“If my life was so perfect, why would I try to end it?”
From the outside, Sophie (Gugu Mbatha-Raw) leads a seemingly idyllic existence. She has a hot, super-rich husband (Oliver Jackson-Cohen), she lives in an inexplicably all-black row house in San Francisco, and she is quite probably one of the most gorgeous people on planet Earth. So why would she ever try to end it all?
Because, of course, things aren’t always what they seem on the surface. (Hey, that’s the title of this show!) In the premiere episode of Surface, we meet Sophie as she’s tentatively reentering public life approximately five months after she (allegedly) attempted suicide. She has a peculiar state of amnesia where she can’t remember her friends or important details of her marriage, but she does remember to go on a brisk jog every morning. Gotta keep it tight, girl!
Sophie seems to be a mere shell of a human, just going through the motions every day. Her activities include the aforementioned jogging at dawn in a head-to-toe black ensemble (again with the black), attending dinners and parties where she feels hopelessly out of place, and meeting with her brusque therapist (the great Marianne Jean-Baptiste).
Sophie’s transient, muffled existence is visually illustrated through moments on camera that are depicted as fuzzy or out of focus around the edges. At times during her therapy sessions, director Sam Miller focuses so intensely on Sophie’s face that the rest of her — including her sweater and her voluminous hair — is merely a blur surrounding her tortured facial features. The jury is out on whether this technique is just a stylistic choice or if Miller is trying to say something deeper about Sophie’s journey, but at this point in the narrative, it seems unnecessary either way.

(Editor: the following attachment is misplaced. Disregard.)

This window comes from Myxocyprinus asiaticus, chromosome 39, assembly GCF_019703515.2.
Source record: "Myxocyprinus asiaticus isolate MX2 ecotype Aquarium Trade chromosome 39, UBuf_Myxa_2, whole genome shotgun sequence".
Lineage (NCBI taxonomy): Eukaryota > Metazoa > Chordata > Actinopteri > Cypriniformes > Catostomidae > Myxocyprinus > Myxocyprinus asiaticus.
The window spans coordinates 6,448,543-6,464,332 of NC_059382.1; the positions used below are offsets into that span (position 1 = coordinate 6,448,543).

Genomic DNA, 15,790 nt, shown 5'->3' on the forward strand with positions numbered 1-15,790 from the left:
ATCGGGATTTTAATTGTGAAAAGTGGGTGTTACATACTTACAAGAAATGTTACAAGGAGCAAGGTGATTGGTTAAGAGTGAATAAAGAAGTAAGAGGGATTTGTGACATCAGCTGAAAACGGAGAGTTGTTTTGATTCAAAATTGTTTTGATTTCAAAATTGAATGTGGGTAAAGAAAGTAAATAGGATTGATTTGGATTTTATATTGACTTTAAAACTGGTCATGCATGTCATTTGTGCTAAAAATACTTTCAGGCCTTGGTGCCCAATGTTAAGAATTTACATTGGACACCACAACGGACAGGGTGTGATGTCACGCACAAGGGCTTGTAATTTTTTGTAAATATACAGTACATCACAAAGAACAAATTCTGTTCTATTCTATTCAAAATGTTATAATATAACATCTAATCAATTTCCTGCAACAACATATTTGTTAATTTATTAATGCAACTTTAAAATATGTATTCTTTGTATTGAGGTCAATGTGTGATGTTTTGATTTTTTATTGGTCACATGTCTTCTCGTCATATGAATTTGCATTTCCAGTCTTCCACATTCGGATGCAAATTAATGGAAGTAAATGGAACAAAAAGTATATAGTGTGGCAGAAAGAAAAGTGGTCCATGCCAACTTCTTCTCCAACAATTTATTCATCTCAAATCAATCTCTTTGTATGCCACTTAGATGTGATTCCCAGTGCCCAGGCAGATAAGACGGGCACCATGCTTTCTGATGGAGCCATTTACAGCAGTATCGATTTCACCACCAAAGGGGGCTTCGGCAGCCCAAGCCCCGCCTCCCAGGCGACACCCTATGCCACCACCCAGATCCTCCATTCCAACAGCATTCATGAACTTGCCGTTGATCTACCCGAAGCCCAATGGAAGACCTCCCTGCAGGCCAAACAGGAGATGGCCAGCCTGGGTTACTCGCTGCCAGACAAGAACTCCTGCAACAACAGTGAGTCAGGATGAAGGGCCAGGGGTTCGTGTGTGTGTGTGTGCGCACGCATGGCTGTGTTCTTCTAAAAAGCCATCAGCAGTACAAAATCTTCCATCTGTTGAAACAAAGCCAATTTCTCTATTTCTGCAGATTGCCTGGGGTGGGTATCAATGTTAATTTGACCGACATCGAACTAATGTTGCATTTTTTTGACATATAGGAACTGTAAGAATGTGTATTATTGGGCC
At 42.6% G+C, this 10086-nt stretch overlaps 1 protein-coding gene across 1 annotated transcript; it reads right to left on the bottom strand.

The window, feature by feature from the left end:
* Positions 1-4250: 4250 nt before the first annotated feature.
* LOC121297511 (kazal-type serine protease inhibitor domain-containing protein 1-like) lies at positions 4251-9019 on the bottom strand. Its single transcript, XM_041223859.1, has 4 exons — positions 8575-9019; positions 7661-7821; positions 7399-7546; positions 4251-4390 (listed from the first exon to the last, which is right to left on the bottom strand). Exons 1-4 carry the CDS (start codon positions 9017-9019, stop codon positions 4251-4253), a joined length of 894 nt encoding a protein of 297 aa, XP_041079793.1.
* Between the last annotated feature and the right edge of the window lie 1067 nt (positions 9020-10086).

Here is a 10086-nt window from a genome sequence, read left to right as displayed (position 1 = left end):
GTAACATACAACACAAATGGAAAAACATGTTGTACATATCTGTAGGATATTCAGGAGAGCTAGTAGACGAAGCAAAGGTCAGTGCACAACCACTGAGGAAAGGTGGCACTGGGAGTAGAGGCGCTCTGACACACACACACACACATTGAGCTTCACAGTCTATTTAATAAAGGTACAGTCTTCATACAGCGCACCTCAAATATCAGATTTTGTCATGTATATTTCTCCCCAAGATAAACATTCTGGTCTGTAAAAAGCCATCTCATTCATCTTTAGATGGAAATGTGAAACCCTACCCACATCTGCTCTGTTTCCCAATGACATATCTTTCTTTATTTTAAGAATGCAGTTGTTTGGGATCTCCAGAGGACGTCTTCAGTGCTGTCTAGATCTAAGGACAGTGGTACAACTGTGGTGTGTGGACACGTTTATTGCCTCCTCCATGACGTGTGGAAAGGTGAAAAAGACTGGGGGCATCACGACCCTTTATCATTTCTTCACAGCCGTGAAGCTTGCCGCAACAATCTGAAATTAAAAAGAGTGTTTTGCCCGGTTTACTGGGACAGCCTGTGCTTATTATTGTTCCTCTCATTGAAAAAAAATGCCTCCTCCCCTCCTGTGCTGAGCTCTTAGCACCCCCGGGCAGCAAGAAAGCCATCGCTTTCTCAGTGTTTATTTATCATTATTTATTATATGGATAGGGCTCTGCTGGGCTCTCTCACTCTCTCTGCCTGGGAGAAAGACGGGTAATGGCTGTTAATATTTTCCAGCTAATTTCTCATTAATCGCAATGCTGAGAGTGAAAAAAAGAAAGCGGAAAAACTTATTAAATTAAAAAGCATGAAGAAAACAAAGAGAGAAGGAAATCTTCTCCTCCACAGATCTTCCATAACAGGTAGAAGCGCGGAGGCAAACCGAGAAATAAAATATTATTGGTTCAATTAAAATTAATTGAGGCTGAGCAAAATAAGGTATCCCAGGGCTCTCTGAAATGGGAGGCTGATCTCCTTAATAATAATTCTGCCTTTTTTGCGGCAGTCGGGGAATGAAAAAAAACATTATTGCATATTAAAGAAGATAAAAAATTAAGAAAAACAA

Very little of what Sophie does seems to bring her any joy or even any life satisfaction. Following the accident, she’s clearly been adrift. As the episode progresses, we find out that Sophie not only has no memory of the events leading up to her suicide attempt but she’s also lost many key memories of her life writ large. She doesn’t remember where she and her husband got married, and she certainly doesn’t remember the police officer she was having a steamy affair with. (More on him later.)
While Sophie’s overall memory loss concerns her, she’s most focused on attempting to regain her memories just before her fall into the ocean. She can’t believe she would potentially attempt to harm herself, and she wants to fully understand what happened in the moment.
Unfortunately, her therapist is a mixed bag when it comes to helping retrieve those memories. The therapist refers her to a place that does neurofeedback therapy, which is a fancy way of saying that Sophie’s brain will be hooked up to a machine and a tech will guide her through her emotions with the help of a computer readout of her brain waves.